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The Modern Data Stack is dead

Commentary taken from recent LinkedIn social media posts

NonStop Insider


For the NonStop community the concept of stacks isn’t entirely new. Indeed, from the earliest days of Tandem Computers, presentations on the NonStop “integrated stack” often took center stage. And for good reason. NonStop has seen many changes made to the hardware but throughout its history, it has been the software components of the stack that have captivated the attention of the NonStop community.

datastack-jun22-1One example of what makes up a modern data stack
(And of course, NonStop SQL/MX is one such source)

However, today data is taking center stage as we move to hybrid IT and a desire to turn data into information that in turn feed analytics processes. In so doing, the data created in real time on NonStop represents the enterprises source of freshest data and as such, has the potential to provide state-of-the day insights into how any enterprise is faring.

With the emphasis being directed at data and on the improved paths between data creation and data analysis, it is not surprising to read how data is the subject of its own stack and its own architecture. As such, it might have more than passing interest among many NonStop users who are looking to ensure NonStop doesn’t remain a technology island supporting just a single application.

What follows is the perspective of one industry analyst on this topic that certainly have us thinking particularly as it does reference data being created and then analyzed in rea time. But first, some definitions:

Data Stack: A set of technologies and services that organizations use to store, manage, and access data. Typically this is shared as a list of technologies and services, but the work and theory behind a given stack is much more multi-faceted than the simple format lets on.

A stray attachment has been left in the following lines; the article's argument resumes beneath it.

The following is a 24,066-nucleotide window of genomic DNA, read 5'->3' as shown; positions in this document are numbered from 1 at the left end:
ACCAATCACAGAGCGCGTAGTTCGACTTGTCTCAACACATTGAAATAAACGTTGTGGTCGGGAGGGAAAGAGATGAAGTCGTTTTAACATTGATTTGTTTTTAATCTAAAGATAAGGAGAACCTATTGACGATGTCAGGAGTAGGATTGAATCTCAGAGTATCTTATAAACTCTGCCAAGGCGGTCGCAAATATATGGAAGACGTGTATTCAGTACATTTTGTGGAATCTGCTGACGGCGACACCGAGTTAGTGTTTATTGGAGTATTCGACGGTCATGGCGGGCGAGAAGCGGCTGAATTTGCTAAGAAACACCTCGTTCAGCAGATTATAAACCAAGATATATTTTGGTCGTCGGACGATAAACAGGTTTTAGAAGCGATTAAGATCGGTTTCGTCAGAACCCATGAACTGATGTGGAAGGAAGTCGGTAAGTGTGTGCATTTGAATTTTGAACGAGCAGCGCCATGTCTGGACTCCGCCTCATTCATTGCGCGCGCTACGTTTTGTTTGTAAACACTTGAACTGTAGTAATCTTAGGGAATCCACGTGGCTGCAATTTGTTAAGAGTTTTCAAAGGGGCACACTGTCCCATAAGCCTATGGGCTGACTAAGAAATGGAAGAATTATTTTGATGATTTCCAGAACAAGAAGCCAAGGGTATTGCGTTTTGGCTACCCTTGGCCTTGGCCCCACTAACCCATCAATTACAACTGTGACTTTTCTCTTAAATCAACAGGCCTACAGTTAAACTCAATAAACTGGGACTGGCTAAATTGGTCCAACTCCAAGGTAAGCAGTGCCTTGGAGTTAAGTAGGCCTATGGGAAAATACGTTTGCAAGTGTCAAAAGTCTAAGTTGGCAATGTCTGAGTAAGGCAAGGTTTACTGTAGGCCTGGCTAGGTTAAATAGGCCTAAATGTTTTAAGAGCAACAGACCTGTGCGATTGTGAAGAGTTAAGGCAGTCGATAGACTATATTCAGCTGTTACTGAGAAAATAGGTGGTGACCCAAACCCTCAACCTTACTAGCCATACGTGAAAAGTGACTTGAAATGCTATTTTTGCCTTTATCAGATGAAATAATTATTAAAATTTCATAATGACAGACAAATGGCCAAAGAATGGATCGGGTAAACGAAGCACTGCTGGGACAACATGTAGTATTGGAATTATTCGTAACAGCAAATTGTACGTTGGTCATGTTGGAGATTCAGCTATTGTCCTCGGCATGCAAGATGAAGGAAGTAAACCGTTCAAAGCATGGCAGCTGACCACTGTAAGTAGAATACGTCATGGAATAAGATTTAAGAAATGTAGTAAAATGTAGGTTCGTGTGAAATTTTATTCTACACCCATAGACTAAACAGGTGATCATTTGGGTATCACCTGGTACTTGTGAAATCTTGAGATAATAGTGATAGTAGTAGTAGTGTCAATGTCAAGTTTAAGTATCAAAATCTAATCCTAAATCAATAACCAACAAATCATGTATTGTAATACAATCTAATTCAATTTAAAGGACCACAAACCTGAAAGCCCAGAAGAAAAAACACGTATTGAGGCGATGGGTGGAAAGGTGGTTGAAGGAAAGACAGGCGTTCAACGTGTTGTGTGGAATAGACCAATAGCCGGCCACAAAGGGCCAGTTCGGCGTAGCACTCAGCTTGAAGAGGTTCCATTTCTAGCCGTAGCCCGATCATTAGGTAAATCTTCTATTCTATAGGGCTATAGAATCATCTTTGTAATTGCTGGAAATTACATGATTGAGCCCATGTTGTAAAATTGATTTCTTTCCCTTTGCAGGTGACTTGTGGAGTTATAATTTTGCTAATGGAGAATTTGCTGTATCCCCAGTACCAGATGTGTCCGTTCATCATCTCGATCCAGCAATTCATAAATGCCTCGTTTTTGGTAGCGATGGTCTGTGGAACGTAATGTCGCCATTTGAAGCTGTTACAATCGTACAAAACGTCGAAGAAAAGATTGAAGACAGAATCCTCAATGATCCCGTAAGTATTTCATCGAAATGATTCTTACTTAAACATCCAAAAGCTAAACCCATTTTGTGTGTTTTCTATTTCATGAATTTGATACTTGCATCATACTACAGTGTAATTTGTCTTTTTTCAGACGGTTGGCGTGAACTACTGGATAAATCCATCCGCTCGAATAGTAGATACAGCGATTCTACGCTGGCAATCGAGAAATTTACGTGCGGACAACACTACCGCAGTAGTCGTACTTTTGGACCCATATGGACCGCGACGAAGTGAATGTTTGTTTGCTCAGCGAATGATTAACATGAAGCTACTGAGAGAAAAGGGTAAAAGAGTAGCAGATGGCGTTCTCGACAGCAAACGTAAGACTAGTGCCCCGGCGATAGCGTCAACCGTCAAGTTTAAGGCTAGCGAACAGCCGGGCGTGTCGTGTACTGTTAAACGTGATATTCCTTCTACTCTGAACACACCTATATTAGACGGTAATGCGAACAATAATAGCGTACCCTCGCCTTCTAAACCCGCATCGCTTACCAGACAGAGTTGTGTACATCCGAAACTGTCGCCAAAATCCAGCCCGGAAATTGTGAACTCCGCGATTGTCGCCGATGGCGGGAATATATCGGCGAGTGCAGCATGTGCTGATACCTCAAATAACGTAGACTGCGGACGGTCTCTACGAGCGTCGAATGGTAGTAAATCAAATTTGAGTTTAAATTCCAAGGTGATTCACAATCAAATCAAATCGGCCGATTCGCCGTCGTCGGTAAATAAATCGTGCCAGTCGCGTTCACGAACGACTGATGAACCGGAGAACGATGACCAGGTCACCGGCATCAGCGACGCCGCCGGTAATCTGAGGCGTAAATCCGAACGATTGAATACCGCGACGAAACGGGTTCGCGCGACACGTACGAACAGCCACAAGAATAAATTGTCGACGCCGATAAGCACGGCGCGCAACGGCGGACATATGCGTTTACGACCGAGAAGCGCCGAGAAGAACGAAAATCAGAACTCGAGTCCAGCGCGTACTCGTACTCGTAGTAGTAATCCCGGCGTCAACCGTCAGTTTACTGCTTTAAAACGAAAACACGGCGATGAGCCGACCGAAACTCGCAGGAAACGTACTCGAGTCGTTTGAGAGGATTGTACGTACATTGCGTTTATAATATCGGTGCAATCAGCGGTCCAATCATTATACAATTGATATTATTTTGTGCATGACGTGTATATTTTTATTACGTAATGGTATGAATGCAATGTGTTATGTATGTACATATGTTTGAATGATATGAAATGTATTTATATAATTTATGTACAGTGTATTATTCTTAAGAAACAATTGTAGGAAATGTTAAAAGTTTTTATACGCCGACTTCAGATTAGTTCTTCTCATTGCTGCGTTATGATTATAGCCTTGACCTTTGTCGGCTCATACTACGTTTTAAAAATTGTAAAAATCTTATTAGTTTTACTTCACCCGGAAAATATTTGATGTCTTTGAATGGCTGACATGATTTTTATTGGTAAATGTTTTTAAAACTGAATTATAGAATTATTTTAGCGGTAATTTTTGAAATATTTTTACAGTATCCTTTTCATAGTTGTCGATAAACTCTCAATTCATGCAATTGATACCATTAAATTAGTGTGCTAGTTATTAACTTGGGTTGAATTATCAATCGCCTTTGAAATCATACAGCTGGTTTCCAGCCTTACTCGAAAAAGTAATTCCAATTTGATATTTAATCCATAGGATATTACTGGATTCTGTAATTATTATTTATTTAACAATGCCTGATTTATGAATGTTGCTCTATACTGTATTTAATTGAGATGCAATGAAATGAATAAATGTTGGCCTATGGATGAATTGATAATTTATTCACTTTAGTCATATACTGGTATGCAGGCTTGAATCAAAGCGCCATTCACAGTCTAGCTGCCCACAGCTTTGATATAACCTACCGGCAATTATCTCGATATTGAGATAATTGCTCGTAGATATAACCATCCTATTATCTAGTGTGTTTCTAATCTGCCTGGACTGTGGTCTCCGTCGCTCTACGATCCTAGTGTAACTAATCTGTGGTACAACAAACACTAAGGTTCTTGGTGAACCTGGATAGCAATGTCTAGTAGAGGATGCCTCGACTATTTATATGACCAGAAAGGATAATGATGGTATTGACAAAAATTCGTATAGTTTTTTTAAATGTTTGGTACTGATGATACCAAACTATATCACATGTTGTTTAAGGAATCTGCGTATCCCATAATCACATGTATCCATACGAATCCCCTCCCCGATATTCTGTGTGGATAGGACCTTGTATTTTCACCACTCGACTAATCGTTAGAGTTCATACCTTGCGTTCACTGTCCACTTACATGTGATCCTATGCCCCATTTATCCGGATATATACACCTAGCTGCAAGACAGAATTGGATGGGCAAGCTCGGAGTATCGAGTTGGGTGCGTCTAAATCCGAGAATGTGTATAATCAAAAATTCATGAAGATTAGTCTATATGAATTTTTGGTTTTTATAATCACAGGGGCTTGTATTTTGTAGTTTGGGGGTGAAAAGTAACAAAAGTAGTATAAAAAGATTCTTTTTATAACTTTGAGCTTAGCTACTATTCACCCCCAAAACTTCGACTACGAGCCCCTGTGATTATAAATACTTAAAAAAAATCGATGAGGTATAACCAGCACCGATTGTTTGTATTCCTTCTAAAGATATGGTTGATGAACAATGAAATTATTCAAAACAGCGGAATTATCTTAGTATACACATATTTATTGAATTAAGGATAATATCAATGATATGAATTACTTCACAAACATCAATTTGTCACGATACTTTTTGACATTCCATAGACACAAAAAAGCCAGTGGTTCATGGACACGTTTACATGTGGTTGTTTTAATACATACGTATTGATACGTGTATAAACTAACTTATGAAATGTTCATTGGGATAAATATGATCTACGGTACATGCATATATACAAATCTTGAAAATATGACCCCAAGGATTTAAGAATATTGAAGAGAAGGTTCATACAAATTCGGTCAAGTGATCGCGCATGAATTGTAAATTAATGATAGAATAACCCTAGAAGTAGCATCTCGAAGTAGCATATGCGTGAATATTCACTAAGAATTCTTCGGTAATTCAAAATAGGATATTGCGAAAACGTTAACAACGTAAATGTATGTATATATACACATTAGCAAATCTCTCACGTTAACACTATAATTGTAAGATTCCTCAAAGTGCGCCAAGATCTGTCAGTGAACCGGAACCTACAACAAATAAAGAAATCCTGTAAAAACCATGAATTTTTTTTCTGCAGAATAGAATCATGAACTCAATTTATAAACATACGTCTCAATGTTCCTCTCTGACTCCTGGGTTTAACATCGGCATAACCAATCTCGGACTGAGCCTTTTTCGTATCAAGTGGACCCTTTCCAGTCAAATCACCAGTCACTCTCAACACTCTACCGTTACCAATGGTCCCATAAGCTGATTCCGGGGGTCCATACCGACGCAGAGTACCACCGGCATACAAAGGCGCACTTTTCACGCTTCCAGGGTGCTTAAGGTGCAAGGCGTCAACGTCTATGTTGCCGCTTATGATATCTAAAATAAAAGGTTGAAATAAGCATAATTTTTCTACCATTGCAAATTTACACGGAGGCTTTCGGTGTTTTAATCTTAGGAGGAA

The data platform architecture for an enterprise would be highly involved and consist of complex technologies. Over time, organizations would break their data platform into sections specific to certain aspects – applications, analytics, etc. The term “data stack” came into vogue to define the set of components or technologies to support the flow and use of data for analytics.

Rapid innovation in cloud data technology and exponential growth in the number of new products and companies in the data and analytics space is what’s making this possible. A subset of these tools is often referred to as the “modern data stack.”

A Modern Data Platform is a future-proof architecture for Business Analytics. It is a functional architecture which has all components to support. Modern data warehousing. Machine Learning and AI development. Real-time data ingesting & processing.

How to build your first data stack

  1. Get a data warehouse. A data warehouse is the central nervous system of the business. …
  2. Choose a data ingestion tool. …
  3. Define a process for modelling your data. …
  4. Craft an analytics process that provides value. …
  5. Find a Reverse-ELT solution.

Those members of the NonStop community already familiar with products like Striim and even the new additions to DRNet® (following their aggressive and timely move in supporting Kafka with the DRNet®/Unified product suite), will recognize the need for a data ingestion tool even as they will recognize much of the language that follows. But delivering the data created on NonStop to where it can be ingested is probably where the rubber first meets the road.

What follows is commentary by Ethan Aaron, CEO and founder, Portable, Inc. that focuses on the modern data stack and where you can find out more on this topic by following this link to his site – The way Aaron looks at this topic may intrigue many of our NonStop users:

Everyone I’ve talked to at #snowflakesummit believes it’s a wildly outdated term that doesn’t represent the market we live in today. Here’s why: My takeaways so far –